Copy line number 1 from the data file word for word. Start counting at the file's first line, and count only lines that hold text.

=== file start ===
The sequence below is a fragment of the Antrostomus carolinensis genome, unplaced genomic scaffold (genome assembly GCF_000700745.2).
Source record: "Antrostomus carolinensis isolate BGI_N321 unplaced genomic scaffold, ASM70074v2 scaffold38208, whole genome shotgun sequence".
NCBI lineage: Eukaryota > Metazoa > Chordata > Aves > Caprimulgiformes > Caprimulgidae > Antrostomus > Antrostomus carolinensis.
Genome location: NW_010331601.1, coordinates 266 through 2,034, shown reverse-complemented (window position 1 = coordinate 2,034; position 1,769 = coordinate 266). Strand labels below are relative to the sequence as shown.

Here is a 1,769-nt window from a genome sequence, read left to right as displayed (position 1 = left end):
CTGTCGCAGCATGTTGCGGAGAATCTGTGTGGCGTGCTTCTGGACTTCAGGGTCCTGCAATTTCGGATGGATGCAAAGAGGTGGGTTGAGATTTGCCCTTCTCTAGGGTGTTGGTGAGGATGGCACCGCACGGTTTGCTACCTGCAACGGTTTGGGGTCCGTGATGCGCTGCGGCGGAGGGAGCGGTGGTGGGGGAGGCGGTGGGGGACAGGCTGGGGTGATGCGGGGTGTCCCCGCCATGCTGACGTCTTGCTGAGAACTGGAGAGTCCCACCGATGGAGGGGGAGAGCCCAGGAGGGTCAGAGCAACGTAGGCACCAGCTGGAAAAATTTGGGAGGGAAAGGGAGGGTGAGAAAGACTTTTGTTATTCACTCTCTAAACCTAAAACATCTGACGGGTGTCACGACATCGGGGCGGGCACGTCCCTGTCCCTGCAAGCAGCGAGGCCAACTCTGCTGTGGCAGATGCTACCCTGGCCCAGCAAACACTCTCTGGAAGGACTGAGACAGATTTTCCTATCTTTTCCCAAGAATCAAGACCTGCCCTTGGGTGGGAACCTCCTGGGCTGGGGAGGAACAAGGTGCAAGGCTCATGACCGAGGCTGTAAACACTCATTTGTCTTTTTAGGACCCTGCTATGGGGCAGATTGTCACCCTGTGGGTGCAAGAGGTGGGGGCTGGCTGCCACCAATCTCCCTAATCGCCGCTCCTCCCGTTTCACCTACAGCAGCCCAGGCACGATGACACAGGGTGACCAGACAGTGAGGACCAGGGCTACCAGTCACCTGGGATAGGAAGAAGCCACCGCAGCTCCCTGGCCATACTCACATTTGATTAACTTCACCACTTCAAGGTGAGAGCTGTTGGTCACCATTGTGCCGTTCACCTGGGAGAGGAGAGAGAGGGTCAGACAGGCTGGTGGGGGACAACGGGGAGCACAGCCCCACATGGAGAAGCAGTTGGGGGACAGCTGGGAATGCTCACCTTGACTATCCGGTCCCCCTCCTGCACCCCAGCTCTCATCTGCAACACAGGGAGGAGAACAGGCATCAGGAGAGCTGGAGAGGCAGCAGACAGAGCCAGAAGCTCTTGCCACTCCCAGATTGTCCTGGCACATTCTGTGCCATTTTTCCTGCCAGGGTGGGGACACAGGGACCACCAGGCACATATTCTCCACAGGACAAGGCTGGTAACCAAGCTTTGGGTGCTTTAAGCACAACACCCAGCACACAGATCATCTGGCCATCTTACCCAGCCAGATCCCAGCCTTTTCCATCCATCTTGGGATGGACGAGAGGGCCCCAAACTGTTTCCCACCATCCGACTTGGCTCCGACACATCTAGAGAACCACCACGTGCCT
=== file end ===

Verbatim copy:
The sequence below is a fragment of the Antrostomus carolinensis genome, unplaced genomic scaffold (genome assembly GCF_000700745.2).